Revised: January 2019
By Sarah Owens and Michael Livingston
[Originally published under the title, "Task Force to Consider Recommending Son of Sit-Lie."]
At its final meeting, the Task Force that was created as an alternative to enacting the first sit-lie ordinance was asked to recommend that the Council enact Son of Sit-Lie.
Recommendation: Assess Salem codes and ordinances to ensure that the City is appropriately balancing the rights of those who live, work, and shop in our downtown, and providing the City of Salem Police Department with the tools they need to address behaviors that negatively impact others.
Option a. Revise Salem’s ordinances to provide restrictions to camping or storing personal items on downtown sidewalks during business hours.
Despite Ordinance No. 22-17's very public execution almost a year ago, and significant public opposition to its revival since then, City staff included anti-camping/storage measures as an "option" that the Task Force and City Council should (re)consider in the draft recommendations that were presented to the Task Force at its final meeting. (The draft recommendations can be found here.)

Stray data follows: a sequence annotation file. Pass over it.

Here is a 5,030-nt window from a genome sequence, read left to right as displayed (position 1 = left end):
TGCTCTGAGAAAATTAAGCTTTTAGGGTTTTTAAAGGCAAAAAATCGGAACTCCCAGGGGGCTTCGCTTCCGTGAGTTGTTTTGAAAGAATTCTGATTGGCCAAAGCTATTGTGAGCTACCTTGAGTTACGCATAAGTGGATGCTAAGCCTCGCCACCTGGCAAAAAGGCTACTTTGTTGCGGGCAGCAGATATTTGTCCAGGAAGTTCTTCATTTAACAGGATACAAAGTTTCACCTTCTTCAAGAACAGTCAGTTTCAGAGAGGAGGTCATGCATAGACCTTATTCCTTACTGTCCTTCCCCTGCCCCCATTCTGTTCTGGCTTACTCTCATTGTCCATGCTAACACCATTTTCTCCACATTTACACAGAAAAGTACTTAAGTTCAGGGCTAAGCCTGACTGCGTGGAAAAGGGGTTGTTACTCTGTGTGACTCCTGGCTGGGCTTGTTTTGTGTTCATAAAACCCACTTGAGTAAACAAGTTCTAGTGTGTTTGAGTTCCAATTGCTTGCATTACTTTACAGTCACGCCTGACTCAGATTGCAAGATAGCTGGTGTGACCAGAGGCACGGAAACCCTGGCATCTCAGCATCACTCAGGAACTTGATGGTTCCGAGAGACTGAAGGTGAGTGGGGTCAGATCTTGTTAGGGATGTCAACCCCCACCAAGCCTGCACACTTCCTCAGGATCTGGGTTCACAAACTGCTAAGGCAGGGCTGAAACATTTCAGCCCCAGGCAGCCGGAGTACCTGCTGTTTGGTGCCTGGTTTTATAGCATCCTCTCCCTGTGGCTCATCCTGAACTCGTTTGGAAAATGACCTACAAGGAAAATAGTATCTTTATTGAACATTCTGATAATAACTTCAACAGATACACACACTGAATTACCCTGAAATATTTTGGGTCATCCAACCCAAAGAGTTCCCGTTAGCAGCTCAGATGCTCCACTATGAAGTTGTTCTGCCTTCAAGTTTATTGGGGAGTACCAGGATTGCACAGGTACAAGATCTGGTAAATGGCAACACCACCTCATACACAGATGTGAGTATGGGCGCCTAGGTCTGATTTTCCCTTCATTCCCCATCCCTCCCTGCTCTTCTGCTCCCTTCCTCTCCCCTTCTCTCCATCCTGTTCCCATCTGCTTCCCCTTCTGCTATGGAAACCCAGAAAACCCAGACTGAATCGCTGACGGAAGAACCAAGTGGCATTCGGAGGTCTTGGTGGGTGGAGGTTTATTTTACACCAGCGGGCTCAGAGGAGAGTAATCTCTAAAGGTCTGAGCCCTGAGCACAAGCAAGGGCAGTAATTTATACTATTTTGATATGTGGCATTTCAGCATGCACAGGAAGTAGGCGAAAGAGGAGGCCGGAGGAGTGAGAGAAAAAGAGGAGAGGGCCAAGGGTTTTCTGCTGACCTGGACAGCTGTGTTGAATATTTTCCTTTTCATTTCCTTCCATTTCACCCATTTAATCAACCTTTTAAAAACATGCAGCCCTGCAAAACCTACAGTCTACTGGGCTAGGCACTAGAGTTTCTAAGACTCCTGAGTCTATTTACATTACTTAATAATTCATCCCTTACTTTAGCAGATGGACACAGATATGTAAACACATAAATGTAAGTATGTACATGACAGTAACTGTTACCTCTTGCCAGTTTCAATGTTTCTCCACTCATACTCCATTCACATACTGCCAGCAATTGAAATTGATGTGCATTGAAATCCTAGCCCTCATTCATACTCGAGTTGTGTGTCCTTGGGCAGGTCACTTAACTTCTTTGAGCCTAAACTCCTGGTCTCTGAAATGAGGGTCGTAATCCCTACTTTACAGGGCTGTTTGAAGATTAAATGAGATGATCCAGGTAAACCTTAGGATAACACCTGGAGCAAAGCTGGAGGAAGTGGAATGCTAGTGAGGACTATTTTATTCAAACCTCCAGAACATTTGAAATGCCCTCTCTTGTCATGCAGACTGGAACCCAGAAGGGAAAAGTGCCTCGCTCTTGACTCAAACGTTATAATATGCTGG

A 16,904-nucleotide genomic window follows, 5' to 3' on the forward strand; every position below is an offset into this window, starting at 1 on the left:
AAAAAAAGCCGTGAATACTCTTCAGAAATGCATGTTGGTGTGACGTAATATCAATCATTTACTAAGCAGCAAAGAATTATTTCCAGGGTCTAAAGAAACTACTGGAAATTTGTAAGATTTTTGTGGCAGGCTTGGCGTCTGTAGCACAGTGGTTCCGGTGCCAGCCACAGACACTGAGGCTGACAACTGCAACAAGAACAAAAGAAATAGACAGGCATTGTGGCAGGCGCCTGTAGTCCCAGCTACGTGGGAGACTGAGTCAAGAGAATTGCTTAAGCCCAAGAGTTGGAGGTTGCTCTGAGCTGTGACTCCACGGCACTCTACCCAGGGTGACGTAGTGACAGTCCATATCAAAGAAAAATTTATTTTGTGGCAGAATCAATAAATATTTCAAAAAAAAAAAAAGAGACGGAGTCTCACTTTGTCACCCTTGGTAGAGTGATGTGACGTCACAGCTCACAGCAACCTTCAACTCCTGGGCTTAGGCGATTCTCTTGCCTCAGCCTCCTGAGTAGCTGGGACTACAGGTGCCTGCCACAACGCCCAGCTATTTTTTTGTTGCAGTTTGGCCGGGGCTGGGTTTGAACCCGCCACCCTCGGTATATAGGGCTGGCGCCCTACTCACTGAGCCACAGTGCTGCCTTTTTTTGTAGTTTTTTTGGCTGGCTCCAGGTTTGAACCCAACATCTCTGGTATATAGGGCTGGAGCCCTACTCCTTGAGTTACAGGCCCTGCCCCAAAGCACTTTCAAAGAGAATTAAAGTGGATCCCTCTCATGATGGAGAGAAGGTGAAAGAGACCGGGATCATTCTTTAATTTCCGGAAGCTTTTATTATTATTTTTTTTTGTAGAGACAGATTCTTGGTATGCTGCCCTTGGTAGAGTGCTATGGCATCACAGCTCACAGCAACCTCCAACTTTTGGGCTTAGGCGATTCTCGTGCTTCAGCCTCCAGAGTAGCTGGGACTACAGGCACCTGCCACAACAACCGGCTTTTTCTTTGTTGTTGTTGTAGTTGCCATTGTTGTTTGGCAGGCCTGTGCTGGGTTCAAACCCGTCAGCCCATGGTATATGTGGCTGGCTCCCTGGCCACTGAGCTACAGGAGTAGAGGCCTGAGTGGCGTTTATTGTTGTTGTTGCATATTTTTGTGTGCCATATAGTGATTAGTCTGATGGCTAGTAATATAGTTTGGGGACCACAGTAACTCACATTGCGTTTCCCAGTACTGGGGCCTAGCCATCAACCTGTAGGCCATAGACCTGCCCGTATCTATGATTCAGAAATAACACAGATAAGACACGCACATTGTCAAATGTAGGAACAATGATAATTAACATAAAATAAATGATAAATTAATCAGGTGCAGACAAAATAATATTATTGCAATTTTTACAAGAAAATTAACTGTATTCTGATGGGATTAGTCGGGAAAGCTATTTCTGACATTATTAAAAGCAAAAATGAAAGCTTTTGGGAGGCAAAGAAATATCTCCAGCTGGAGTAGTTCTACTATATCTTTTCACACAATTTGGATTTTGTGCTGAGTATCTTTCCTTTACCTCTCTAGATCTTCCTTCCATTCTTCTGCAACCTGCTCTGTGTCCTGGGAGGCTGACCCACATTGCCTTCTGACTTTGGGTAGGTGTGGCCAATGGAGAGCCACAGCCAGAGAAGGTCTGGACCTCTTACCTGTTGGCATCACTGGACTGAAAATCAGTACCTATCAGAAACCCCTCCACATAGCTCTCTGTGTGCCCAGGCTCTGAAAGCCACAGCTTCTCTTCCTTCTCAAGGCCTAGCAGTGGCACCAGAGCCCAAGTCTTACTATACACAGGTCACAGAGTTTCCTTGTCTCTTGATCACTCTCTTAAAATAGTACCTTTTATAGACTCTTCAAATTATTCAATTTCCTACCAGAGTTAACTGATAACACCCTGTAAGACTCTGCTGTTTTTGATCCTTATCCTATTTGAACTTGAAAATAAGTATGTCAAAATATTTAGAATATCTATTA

Mayor Bennett was present for the meeting, and sat at the Task Force table, letting his preferences be known.
But, much to his displeasure, the Task Force didn't go for it. In the end, the business people who believe the police don't have "the tools they need to address behaviors that negatively impact others" either didn't show up, or wouldn't advocate publicly for the "enforcement" they've been privately demanding.
The Mayor was visibly and understandably annoyed after the Task Force effectively smothered the "Assess...codes" option by combining it with a proposed "Good Neighbor Partnership", which, after the meeting, he summed up as "why can't we all get along."
Staff moved the "enforcement" option forward in the final recommendation, despite the Task Force's forceful rejection.
|Final Draft Recommendation - 1 added, 2 moved up, 3 amended|
As a reminder, the City said the Task Force would:
1. address specific impacts of homelessness in downtown Salem including trash, health, hygiene, and perceptions of safety,
2. work toward identifying specific, measurable, and time-bound solutions that make the downtown inviting and welcoming to all Salem residents and visitors,
3. ensure that solutions equitably address the rights of downtown customers, visitors, businesses, property owners, and individuals experiencing homelessness.